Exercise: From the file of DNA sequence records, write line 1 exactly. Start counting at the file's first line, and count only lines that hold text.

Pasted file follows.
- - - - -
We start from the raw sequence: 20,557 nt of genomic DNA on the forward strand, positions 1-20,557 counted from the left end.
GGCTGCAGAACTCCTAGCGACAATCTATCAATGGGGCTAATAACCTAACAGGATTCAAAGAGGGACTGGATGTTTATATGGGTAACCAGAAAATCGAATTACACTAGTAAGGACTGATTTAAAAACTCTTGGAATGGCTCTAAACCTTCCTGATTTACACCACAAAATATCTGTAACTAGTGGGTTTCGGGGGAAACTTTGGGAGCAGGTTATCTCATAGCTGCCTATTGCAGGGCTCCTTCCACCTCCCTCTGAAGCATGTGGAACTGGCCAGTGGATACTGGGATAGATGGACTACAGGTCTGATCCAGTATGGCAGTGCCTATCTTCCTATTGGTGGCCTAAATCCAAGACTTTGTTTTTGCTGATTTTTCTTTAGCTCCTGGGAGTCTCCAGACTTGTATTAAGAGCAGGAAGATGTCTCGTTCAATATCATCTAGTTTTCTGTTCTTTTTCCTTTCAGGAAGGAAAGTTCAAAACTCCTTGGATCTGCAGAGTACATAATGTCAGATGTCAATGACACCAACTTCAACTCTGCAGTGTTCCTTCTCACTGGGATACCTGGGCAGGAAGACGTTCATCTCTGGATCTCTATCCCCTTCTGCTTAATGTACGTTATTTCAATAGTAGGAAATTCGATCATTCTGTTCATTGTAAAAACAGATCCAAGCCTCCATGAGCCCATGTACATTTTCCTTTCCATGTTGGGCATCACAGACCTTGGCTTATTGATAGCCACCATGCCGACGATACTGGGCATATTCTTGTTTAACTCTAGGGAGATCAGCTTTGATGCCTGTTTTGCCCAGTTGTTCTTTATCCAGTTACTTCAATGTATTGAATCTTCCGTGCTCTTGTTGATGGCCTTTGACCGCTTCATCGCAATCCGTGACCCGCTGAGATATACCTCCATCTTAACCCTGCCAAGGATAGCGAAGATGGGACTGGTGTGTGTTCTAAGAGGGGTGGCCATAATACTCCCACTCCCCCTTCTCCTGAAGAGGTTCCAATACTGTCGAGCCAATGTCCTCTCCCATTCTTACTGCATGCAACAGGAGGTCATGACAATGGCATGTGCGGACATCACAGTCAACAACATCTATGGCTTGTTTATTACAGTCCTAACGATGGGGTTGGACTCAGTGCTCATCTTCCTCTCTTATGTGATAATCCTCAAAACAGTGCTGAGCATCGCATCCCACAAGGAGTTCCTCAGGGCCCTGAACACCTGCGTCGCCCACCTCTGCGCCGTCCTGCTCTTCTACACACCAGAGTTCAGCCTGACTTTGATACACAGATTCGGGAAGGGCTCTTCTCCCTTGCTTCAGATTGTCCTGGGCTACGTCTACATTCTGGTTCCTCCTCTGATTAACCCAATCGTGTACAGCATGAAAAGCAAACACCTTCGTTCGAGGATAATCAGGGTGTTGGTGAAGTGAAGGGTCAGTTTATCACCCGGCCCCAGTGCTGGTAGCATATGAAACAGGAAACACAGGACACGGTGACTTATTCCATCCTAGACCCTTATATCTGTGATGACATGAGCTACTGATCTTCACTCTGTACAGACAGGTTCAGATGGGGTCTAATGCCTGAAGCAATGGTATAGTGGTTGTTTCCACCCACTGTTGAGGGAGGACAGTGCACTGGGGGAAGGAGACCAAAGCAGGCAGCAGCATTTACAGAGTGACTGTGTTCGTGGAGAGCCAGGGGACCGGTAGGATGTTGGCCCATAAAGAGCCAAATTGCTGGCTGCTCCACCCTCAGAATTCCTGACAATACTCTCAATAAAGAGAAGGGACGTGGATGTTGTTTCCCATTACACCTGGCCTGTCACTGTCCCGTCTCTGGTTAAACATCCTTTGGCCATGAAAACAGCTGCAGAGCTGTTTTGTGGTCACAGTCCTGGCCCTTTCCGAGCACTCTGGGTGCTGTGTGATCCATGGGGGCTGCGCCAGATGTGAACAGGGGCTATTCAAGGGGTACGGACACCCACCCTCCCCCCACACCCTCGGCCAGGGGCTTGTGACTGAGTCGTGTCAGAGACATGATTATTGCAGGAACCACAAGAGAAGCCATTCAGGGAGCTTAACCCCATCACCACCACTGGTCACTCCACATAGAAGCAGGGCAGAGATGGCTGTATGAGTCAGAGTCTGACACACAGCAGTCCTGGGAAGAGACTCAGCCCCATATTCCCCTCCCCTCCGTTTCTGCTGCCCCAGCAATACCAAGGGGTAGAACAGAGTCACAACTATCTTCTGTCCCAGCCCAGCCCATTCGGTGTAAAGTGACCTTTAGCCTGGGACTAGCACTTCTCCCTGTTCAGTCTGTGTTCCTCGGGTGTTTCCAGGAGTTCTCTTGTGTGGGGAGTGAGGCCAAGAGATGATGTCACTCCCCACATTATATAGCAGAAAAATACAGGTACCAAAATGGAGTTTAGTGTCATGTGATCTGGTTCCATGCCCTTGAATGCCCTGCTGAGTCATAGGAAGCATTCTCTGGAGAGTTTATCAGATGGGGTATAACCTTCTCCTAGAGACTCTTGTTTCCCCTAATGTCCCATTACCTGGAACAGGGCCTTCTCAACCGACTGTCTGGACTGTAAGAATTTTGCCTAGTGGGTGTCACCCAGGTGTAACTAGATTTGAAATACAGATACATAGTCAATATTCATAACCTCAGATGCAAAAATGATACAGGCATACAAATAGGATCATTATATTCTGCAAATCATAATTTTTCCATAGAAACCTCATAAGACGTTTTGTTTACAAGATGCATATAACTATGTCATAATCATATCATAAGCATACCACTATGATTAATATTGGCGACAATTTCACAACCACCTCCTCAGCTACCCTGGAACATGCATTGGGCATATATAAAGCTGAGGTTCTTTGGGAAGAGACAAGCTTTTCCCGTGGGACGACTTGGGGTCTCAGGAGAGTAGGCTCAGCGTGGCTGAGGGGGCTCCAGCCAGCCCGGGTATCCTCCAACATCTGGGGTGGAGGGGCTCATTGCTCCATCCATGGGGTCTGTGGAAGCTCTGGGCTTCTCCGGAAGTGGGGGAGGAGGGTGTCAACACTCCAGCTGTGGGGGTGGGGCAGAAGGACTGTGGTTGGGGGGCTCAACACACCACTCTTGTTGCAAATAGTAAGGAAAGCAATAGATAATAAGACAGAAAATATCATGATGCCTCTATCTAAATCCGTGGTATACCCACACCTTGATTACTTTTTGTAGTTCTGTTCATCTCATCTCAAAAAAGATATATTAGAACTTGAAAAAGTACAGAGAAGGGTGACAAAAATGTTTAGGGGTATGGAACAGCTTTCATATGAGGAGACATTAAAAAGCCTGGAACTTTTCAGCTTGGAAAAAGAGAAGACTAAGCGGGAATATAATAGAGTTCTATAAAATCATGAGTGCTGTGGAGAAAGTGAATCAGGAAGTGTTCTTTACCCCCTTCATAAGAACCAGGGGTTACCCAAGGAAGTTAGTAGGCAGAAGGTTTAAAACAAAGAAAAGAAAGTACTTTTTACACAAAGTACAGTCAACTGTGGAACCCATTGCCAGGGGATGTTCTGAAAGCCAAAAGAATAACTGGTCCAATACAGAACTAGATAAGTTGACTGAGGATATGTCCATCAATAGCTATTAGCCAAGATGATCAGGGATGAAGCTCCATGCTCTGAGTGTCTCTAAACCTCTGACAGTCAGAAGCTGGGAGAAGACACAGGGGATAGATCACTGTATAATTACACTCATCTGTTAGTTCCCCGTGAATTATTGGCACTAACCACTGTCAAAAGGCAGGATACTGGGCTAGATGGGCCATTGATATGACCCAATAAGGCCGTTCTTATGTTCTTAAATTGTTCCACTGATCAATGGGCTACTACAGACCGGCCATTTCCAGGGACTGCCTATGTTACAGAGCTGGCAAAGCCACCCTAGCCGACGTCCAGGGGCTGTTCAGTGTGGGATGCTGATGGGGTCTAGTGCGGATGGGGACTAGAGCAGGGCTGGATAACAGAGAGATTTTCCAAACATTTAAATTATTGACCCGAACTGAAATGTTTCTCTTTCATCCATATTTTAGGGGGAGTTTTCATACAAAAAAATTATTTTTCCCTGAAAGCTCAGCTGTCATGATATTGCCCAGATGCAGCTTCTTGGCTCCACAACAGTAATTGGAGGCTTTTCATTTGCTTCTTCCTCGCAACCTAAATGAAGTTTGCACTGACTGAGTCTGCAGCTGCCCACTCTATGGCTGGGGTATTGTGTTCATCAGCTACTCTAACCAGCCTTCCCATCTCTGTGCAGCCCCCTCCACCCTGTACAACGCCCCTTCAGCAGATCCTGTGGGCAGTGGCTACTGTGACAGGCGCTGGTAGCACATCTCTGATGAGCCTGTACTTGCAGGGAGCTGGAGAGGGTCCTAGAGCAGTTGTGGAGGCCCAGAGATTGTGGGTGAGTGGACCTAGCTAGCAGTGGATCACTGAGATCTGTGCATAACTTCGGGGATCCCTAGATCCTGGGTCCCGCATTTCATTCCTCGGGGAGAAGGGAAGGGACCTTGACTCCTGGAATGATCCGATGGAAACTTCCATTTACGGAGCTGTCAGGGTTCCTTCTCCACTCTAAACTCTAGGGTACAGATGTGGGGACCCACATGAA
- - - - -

We start from the raw sequence: 20,557 nt of genomic DNA on the forward strand, positions 1-20,557 counted from the left end.